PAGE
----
Technically, you are correct that Professor Lederman should not have used the word "subsequent." The program was illegal when initially authorized, not just when it was re-authorized. Professor Lederman, however, graciously allowed the President to rely upon the earlier advice of legal counsel, regardless of how poor that advice may have been. I suspect that most courts, and much of the American public, would be similarly gracious. But technically, you are correct: it was all Presidential lawbreaking, not just subsequent lawbreaking.

The "subsequent lawbreaking" can only mean when the President re-authorized the program. Nevertheless, there is nothing to suggest that the re-authorization was illegal. Perhaps the entire program was illegal, but that isn't the specific assertion by Professor Lederman here.

I think quitealarmed got it basically right. While I obviously can't speak for Prof. Lederman, I think the reasoning goes like this:

Wiretapping without a warrant never has been legal. That is, the justifications offered by DOJ do not amount to an exception to FISA that any court would accept.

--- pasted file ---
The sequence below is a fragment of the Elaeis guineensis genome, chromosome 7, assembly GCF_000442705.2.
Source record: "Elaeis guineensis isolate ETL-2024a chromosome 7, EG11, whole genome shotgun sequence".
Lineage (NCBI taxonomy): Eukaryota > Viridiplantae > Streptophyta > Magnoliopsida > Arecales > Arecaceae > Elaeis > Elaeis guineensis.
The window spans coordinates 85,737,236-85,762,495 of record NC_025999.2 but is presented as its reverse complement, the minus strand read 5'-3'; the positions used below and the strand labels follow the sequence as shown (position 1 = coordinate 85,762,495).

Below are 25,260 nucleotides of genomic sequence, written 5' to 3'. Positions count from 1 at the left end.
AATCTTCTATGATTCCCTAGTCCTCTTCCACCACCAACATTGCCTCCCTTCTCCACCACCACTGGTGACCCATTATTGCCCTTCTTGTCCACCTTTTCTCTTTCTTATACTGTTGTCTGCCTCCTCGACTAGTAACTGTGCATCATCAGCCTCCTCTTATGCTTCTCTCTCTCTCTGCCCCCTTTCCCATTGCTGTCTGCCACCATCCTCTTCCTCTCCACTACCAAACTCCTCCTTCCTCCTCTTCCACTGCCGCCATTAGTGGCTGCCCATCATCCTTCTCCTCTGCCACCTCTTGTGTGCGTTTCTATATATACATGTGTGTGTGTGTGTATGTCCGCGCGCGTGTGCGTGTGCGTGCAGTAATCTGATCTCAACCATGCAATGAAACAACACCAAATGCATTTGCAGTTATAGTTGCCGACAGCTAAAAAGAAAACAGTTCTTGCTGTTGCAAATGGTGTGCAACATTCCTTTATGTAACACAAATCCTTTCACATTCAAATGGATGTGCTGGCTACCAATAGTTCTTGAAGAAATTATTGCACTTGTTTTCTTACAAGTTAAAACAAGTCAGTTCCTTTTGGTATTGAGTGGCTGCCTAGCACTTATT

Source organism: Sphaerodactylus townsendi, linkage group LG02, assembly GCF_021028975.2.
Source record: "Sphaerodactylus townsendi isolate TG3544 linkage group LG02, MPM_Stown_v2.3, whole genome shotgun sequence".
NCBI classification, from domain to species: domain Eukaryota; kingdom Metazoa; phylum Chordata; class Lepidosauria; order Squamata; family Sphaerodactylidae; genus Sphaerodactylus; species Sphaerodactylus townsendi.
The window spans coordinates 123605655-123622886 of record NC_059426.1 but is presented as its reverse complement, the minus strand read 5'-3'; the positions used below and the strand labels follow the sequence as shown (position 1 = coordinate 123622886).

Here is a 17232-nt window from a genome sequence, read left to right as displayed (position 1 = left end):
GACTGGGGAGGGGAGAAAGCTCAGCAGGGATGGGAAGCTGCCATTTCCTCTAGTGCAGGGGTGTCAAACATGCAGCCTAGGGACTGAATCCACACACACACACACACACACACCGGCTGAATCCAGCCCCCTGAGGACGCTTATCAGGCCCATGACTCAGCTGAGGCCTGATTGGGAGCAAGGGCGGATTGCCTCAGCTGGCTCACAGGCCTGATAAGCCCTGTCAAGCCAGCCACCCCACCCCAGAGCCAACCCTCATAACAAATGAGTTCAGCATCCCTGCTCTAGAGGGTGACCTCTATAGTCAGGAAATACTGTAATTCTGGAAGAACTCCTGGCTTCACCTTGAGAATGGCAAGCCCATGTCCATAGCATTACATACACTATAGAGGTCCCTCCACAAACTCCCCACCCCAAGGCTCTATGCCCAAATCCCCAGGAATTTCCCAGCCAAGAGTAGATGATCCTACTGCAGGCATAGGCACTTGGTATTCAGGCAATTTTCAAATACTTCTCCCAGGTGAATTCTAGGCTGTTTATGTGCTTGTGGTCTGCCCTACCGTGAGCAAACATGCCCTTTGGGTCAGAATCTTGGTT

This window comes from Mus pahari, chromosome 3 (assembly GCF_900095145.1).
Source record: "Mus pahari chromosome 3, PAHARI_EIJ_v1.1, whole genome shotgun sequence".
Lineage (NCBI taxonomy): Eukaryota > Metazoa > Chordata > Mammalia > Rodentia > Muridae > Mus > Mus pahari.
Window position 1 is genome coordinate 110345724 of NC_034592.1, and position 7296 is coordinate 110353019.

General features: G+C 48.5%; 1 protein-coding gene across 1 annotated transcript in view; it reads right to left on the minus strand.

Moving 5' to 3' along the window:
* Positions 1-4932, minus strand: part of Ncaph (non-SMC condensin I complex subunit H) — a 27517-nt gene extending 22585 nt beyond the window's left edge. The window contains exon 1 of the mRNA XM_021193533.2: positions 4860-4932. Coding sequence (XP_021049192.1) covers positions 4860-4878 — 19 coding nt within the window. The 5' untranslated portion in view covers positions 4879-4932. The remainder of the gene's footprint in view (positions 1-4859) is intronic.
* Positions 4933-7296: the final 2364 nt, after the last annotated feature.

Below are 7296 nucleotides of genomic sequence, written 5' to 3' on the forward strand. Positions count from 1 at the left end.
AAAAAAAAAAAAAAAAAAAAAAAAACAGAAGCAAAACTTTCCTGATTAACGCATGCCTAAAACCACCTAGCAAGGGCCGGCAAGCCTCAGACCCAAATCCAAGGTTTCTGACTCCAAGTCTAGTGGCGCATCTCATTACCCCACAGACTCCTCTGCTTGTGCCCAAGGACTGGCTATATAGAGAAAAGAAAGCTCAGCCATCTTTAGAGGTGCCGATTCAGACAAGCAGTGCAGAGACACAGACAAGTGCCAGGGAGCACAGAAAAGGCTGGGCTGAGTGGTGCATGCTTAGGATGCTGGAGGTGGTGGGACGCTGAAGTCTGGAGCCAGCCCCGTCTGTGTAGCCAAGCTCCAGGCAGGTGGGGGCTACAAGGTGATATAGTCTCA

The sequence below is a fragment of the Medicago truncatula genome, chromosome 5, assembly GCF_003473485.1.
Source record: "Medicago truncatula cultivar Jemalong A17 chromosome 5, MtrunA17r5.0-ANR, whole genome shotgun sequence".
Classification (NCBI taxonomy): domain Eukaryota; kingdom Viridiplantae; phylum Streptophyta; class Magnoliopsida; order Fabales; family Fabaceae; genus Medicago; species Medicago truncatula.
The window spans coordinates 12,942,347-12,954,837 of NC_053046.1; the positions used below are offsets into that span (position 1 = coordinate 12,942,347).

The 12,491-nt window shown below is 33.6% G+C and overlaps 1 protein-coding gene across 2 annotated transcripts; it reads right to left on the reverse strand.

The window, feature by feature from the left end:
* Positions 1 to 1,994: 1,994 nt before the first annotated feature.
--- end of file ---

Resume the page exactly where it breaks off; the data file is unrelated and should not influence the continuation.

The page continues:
However, Prof. Lederman has always been willing to accept OLC advice as a defense (I'm not sure it is). Thus, when OLC retracted its earlier approval, the "subsequent behavior" of the President in authorizing continuing taps amounted to "lawbreaking". Under his theory, I assume that the later changes in the program which allowed OLC to approve it would mean that the President should from that point forward no longer be considered a "lawbreaker".

When you look at the timeline of these events (as pulled together by a reader over at TPM Muckraker), the defense mentioned by Mark Field above may be unavailable for less than a full day of the program's implementation (i.e., less than a full day of the President being a "lawbreaker"). The President reauthorized the program without DOJ signing off on May 11, 2004. The morning of the next day, the President met with James Comey and agreed to revise the program to address DOJ concerns (to avoid mass resignations). While the program was being revised, the White House suspended parts of the program. See the NY Times (reporting that "about the time of the hospital visit, the White House suspended parts of the program for several months and moved ahead with more stringent requirements on the security agency on how the program was used, in part to guard against abuses.") Assuming that all parts of the program that DOJ found objectionable were suspended, then the White House would have been followed OLC advice for all but the time period between the reauthorization and the suspension (which appears to be less than a day).

Mark and Alarmed,

Thanks, you are correct, Prof. Lederman's comment only makes sense in the context of the qualified immunity issue.